This wasn’t going very well.

Fourth thing: if you’ve spent enough time in lab and on problem sets, you know that despairing is very useless. So, I did not despair and went to the domes to find the Ferrari group. I figured that their tour guide would have a radio so I could at least make some contact with the people down below the mountain — there is no phone reception on Mt. Wilson.

I found the Ferrari group and hopelessly showed my key to them, explaining that I thought my key battery had died. They glanced at my non-Ferrari key and moved on. However, their guide was very helpful and said he did not think it was the battery.

Earlier a Porsche-driving visitor had a similar problem. He figured out that the radio towers were causing too much interference with the key’s signal to the car’s receiver. This made sense! Fifth thing: things we learn are actually applied in real life and often in very practical and non-abstract ways!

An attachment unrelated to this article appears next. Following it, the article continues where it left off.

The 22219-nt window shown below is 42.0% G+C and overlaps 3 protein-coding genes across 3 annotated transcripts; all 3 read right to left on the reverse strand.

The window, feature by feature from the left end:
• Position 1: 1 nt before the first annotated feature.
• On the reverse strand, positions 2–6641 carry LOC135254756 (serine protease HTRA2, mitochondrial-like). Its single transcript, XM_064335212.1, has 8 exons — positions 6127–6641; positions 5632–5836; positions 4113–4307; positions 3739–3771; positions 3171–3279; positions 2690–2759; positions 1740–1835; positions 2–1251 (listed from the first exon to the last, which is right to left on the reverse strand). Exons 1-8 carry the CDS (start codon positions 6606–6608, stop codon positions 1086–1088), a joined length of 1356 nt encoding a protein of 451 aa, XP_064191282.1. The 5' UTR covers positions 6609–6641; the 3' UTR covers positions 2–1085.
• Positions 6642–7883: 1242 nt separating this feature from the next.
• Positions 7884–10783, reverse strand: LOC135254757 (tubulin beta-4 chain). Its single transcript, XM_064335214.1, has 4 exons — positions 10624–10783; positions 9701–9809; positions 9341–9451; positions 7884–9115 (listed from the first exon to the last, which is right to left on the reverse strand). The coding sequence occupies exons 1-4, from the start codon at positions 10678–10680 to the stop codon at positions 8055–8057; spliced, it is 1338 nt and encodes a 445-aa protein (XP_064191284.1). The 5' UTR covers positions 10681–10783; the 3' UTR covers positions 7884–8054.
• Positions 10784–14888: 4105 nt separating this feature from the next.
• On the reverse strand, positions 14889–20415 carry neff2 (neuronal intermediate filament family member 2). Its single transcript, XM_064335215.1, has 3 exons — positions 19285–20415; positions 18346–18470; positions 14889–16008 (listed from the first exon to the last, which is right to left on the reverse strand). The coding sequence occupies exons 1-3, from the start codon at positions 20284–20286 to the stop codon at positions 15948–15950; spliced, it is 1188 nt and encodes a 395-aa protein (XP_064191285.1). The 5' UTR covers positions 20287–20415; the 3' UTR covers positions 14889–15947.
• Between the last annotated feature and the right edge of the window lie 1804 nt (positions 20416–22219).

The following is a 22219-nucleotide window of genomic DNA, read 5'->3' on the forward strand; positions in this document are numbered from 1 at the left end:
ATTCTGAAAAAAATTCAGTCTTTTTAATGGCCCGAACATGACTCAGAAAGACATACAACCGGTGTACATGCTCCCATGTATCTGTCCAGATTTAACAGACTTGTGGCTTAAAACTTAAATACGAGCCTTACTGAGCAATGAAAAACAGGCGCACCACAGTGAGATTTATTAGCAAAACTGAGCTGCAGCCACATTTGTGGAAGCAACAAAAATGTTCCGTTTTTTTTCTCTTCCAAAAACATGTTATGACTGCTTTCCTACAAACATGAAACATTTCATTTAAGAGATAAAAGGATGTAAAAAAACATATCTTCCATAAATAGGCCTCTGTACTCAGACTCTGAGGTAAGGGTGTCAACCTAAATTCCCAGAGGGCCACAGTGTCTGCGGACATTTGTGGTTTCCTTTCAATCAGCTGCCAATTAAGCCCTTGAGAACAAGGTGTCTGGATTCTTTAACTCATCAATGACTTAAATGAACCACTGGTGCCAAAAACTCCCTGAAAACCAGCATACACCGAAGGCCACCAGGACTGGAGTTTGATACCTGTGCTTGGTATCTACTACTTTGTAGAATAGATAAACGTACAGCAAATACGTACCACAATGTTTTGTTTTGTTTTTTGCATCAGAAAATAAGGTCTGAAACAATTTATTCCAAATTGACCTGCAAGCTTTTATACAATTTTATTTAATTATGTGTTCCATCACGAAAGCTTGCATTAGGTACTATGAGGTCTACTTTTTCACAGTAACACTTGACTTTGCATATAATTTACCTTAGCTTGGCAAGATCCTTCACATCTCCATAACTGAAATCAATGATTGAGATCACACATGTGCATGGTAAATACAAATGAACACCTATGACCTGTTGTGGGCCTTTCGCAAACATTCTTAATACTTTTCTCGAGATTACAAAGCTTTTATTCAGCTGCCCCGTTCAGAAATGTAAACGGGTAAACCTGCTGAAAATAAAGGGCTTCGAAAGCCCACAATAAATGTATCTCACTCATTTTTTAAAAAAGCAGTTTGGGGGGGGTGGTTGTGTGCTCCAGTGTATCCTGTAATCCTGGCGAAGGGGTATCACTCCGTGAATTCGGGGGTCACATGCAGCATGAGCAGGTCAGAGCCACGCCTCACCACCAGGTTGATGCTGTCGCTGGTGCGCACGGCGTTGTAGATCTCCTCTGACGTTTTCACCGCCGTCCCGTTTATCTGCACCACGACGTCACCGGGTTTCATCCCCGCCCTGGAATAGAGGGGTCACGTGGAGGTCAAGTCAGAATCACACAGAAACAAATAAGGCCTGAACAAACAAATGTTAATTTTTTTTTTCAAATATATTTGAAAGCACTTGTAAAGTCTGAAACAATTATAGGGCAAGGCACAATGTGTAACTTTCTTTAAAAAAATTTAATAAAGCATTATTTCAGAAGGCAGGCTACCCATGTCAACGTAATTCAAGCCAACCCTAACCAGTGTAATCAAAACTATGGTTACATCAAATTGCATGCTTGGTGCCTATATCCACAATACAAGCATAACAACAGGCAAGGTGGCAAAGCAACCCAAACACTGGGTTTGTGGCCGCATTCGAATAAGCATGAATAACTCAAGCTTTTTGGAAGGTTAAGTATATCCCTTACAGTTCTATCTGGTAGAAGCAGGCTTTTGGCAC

So now I know why the Ferraris were parked at a more distant lot. Next time I come up, I will need to park there too — it is the farthest lot from the radio towers.

The guide and I waved my key around the windshield trying to get as close to the receiver as possible. We found out that the receiver was actually by the shark-fin radio antenna on the back of the car. This is where my car differs from a Porsche: the Porsche man found that his key receiver was at the lower center of his windshield.

I got in my car and drove back. Although the key had a weak remote signal, the radio worked perfectly.